detach() , but any of them require some other form of synchronization between threads to be reliable.
A resource where two different threads can access the same memory address is called a shared resource. It’s critical to note the emphasis on address. In the prior example shown here with multiple threads accessing the same array, that is not a shared resource because no two threads are reading or writing from the same memory address. The array could have just been four separate integer pointers, there’s nothing about an array in and of itself that makes it a shared resource.
Unlike concurrency, a shared resource is used when it’s desirable for threads to perform work on the same data or object. This means objects which are not allocated on a thread’s own stack, and only one’s visible to other threads. What can make this tricky to understand is, although both threads can access some resource, they can never see the other threads accessing that resource.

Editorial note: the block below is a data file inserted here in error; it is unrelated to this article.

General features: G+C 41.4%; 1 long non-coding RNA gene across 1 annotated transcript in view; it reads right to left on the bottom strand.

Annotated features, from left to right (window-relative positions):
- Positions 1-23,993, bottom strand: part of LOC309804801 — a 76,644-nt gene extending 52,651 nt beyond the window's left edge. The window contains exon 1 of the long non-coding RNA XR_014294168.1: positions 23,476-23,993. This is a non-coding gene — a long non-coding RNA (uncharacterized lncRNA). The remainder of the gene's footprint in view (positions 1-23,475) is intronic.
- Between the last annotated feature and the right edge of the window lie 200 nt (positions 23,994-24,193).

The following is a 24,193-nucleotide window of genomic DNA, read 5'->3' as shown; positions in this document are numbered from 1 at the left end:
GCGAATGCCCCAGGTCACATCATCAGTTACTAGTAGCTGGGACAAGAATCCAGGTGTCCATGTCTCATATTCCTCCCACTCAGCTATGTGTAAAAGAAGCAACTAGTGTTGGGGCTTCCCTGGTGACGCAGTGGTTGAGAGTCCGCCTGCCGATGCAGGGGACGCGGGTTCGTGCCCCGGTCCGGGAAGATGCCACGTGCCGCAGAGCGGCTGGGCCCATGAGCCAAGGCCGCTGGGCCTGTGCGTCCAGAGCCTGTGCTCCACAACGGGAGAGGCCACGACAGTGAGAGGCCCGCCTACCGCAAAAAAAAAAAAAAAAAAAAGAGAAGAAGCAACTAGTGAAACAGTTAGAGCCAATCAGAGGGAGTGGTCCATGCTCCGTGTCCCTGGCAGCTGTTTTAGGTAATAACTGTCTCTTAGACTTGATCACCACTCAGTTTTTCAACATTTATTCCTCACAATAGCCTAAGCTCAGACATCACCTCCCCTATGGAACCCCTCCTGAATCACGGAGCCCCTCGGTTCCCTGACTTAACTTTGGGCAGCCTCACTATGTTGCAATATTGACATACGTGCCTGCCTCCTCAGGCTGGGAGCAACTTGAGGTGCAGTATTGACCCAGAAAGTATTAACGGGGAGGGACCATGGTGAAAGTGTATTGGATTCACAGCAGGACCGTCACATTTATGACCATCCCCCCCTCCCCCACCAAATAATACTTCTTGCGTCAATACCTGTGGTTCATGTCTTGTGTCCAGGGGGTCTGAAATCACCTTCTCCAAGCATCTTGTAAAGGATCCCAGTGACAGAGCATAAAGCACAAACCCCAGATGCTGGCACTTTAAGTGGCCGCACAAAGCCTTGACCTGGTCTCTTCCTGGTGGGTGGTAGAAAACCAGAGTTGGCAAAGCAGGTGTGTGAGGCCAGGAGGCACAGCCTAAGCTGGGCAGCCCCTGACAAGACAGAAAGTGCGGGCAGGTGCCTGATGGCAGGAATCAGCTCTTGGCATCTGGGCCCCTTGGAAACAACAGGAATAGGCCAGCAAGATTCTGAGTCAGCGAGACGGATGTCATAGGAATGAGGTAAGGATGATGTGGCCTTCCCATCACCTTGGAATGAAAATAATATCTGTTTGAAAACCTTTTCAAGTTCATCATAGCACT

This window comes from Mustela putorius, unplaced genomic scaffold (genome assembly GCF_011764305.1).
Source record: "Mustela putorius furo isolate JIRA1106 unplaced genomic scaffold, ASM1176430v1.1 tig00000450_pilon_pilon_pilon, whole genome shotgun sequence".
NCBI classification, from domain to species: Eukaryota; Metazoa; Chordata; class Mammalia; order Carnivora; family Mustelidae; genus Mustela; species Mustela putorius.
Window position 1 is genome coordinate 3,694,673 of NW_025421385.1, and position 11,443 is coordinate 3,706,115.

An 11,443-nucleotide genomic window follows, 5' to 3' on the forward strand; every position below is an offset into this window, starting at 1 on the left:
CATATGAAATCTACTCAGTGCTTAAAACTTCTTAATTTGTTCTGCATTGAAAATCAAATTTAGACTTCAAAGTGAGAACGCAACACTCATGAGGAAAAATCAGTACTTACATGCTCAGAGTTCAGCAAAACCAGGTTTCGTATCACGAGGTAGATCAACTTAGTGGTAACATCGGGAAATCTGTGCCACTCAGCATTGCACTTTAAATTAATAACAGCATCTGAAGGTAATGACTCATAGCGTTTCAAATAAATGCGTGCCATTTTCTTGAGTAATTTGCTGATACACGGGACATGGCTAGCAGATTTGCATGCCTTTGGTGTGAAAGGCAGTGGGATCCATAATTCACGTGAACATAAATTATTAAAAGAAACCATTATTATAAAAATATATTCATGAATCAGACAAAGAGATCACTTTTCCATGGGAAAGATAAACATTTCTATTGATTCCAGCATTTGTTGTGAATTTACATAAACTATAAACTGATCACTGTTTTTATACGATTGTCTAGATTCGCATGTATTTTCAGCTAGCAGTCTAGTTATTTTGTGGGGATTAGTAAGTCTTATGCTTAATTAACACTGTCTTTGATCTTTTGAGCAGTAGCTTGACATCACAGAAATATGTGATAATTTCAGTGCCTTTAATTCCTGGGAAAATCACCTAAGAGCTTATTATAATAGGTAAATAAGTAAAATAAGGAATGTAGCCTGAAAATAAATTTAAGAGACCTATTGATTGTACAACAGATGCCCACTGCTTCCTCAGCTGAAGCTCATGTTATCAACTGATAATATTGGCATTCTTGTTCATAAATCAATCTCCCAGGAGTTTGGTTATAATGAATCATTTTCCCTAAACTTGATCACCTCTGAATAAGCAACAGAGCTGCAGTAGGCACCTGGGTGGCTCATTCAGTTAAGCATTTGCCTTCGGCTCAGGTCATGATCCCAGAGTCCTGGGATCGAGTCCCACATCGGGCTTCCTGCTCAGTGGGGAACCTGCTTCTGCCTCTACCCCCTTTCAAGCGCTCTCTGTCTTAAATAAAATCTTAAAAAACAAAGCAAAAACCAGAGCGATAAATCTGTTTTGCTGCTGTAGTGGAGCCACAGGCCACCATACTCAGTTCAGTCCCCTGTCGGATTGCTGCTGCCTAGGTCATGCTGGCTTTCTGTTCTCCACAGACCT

A great example of a shared resource in real life is an airport runway at night. A runway has blinking lights to help guide planes align with it as they prepare for landing. But it’s very difficult if not impossible for other planes to see each other at night, due to the darkness and the speed at which they travel. If a plane were to attempt to land on the runway at the same time as another plane, it would be disastrous. The only way planes avoid such collisions is to coordinate through air traffic control.
Threads function the same way in the sense they depend on synchronization mechanisms to coordinate access to resources, such as not writing to them at the exact same time. The mechanism we will discuss here, which is perhaps the most common one, is a mutex. A mutex, known by the type